The COVID-19 pandemic has triggered numerous research endeavors that have focused on procuring a better understanding of the disease caused by the novel SARS-CoV-2. Agile and dynamic projects led to contemporaneous approaches with similar and comparable study designs. Menni et al [11] report of real-time symptom tracking tool to predict COVID-19 infections. The approach is based on a smartphone app available in the United Kingdom and United States; 2,618,862 participants were included and analyzed in order to design a prediction model. Simultaneously, a total of 22,327 participants reported potential COVID-19 symptoms on a smartphone-based app in Germany. However, unlike the cohort discussed in this work, the British cohort did not represent the general population (eg, overrepresentation of female participants).

Menni et al [11] suggested that loss of smell and taste should be included in routine screening for COVID-19. We strongly agree with this opinion as our data also suggest a strong predictive value. Although chills and fever are found in COVID-19 patients with a higher probability, in a clinical setting a loss of smell and taste is unique and allows a better differentiation from other infectious diseases since many are accompanied by chills and fever. In the present situation, we suggest that loss of smell and taste, especially in combination with other symptoms, ought to be considered a red flag and should result in immediate testing for SARS-CoV-2 as well as isolation of the patient until the test result is obtained.

Furthermore, our work suggests that an increased awareness of gastrointestinal symptoms, namely nausea and vomiting, is needed as these have a stronger predictive value for a COVID-19 infection than symptoms such as sore throat or persistent cough, which are commonly considered as typical.

Apart from that, a significant association was seen between every symptom mentioned in this paper and a positive test result for SARS-CoV-2. This finding is explained by the preselection of symptoms that were reported to be associated with COVID-19 in prior publications.

Manual screening of the answers to the open question which asked for additional symptoms revealed an accumulation of the following symptoms: vertigo, painful ears or eyes, burning sensation of the tongue, and thoracic pain. A static analysis of these reported symptoms is not yet possible due to insufficient data but corresponding questions have been added to the questionnaire in an updated version of the smartphone app.

Diabetes was identified as a major risk factor for a symptomatic course of COVID-19 infection. Other studies reported an increased risk, rapid progression, and a worse prognosis in patients with diabetes mellitus [12,13]. The mechanism remains unclear and requires further investigation.

Limitations

The limitations of this study are mainly due to the self-reporting nature of our methodology for data retrieval. The design does not allow for the verification of the reported symptoms or test results. Apart from that, the participants are not invited or preselected and may not represent the general population. The use of a smartphone device may have resulted in an underrepresentation of older adults. Another possible limitation is the small number of participants that had been tested for SARS-CoV-2 infection. A possible correlation between age, gender, and postal code (demographic information) and individual symptoms was not considered in the univariate analysis of symptoms.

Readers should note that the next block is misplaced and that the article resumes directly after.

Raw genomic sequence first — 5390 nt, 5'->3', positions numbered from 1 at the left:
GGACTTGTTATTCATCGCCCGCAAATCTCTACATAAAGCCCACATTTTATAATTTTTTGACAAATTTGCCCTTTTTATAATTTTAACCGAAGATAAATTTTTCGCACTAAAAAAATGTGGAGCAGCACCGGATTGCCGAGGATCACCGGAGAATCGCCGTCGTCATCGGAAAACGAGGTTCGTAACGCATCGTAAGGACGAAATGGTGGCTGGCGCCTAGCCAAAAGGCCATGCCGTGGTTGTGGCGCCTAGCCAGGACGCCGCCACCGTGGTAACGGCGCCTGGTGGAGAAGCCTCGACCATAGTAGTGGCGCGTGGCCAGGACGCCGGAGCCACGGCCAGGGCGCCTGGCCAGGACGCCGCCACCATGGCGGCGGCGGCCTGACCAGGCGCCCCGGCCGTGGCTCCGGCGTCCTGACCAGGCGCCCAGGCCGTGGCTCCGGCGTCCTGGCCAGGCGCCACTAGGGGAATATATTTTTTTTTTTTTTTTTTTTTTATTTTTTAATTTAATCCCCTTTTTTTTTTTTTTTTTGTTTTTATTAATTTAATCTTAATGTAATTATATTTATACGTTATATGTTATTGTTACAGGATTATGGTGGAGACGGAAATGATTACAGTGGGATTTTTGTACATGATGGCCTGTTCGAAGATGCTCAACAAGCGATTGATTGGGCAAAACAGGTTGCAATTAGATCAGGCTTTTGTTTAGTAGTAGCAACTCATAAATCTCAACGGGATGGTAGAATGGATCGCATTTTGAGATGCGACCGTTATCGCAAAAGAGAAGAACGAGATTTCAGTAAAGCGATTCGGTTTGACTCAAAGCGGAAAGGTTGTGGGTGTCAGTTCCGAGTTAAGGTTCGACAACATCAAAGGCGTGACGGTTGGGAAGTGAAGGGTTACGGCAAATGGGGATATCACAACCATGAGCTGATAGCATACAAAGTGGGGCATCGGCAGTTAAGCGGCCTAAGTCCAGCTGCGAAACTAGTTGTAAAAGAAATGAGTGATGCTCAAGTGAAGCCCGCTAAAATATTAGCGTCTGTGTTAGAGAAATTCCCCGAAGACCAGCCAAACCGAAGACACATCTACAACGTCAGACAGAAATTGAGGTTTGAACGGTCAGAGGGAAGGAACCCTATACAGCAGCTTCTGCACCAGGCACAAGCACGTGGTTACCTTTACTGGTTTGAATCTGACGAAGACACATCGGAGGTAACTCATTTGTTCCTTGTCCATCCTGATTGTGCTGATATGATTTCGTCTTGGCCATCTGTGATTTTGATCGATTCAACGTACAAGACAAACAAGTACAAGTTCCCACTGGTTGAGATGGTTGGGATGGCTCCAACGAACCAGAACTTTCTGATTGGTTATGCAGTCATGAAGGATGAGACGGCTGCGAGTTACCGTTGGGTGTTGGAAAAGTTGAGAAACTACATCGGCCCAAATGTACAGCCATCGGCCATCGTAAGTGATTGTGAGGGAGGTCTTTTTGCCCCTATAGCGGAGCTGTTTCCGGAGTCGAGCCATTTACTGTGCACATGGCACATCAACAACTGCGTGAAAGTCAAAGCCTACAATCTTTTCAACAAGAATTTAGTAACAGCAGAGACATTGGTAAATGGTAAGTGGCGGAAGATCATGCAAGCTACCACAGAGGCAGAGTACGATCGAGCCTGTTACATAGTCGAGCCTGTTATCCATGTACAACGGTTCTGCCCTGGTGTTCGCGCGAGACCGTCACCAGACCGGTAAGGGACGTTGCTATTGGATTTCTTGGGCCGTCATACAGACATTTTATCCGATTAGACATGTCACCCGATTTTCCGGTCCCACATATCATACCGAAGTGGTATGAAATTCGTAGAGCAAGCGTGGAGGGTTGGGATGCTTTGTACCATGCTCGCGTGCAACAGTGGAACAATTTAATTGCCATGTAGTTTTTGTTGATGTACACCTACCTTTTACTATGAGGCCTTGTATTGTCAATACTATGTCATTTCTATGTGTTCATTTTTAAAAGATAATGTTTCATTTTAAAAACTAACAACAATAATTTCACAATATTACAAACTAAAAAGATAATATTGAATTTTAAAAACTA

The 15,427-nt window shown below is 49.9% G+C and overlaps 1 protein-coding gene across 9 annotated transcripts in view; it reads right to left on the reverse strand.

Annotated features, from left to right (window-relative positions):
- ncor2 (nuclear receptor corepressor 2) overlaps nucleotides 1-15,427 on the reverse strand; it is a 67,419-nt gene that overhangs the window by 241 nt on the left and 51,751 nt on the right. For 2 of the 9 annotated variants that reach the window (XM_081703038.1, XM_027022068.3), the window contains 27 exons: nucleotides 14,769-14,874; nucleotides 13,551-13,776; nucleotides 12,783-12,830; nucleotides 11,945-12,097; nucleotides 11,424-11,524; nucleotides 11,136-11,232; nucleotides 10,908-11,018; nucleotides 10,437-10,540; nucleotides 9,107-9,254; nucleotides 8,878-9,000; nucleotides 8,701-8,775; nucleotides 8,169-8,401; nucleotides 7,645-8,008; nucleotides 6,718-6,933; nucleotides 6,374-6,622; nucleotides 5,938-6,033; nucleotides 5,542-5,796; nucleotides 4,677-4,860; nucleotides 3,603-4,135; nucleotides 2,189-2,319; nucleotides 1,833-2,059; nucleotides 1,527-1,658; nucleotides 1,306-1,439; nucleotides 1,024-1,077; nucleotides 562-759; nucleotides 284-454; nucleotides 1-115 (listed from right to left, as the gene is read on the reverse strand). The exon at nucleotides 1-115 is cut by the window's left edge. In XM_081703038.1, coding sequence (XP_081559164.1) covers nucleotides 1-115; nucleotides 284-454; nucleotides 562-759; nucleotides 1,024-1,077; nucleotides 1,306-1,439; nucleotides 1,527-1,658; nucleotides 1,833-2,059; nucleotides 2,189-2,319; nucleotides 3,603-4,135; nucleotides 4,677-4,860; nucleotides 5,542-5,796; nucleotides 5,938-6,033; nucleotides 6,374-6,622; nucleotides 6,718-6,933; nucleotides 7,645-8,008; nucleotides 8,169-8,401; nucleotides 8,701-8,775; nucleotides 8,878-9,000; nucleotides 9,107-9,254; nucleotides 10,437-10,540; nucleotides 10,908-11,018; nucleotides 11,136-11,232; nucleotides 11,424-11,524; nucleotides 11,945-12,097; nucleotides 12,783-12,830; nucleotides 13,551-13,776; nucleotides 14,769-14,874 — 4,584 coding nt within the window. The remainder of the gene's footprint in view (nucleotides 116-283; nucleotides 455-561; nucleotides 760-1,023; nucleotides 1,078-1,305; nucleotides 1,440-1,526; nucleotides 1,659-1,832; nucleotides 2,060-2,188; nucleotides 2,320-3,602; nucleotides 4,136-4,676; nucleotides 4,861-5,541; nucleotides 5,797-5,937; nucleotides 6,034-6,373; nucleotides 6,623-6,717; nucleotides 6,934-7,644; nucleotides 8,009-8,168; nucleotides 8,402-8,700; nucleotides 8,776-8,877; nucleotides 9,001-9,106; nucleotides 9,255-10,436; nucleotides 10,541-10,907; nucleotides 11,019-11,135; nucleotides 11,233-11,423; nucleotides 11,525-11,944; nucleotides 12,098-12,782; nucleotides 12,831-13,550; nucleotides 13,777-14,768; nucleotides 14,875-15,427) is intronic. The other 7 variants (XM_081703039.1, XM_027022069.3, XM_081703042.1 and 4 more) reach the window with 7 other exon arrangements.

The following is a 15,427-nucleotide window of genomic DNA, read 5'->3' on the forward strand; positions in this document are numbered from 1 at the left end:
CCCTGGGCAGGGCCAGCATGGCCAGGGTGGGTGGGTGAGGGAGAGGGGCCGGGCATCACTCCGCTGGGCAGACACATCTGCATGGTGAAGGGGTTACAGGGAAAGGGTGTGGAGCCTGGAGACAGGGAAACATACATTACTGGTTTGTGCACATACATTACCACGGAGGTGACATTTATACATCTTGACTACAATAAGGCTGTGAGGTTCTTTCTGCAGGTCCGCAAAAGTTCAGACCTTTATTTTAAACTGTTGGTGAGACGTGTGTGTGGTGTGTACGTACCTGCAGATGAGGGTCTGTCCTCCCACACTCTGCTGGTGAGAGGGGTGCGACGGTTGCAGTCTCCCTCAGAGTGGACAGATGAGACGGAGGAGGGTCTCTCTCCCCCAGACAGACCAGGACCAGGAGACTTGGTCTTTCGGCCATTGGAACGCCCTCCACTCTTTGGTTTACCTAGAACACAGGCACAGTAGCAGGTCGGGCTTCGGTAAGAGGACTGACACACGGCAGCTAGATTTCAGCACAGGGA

Conclusions

Self-reported symptom tracking may help to identify novel symptoms of COVID-19 and estimate the predictive value of certain symptoms [14]. This may aid in the development of reliable screening tools. Clinical screening with a high pretest probability allows for the rapid identification of infections and serves as a cost-effective use of testing resources. Our data stress the necessity for an awareness of loss of smell and taste as cardinal symptoms.

Acknowledgments

The authors would like to express their sincere thanks to all the participants who voluntarily entered the study and shared information on their personal health and well-being. We thank the Ministerium fuer Wissenschaft, Forschung und Kunst, Baden-Wuerttemberg for an initial funding of the research platform, which was the foundation for the COVID-19 Symptom Tracker app. Furthermore, we would like to thank J Spieler, data protection officer at the University Medical Center Freiburg, for his support. The article processing fee was funded by the Baden-Wuerttemberg Ministry of Science, Research and Art and the University of Freiburg through the Open Access Publishing funding program in cooperation with a grant from Arbeitsgemeinschaft Leitende Kardiologische Krankenhausärzte eV.

Authors' Contributions

AB designed the app and database. MZ, JH, and MH developed the study questionnaires. MZ and NPS analyzed the data and plotted the results of the statistical analysis. MZ and JH wrote the manuscript. All authors revised the manuscript.

Conflicts of Interest

AB is the CEO of DESIGN-IT GmbH.

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OR: odds ratio
RT-PCR: reverse transcription-polymerase chain reaction


Edited by G Eysenbach; submitted 29.06.20; peer-reviewed by I Rodriguez, P Innominato; comments to author 24.07.20; revised version received 25.07.20; accepted 26.07.20; published 09.09.20

Copyright

©Martin Zens, Arne Brammertz, Juliane Herpich, Norbert Südkamp, Martin Hinterseer. Originally published in the Journal of Medical Internet Research (http://www.jmir.org), 09.09.2020.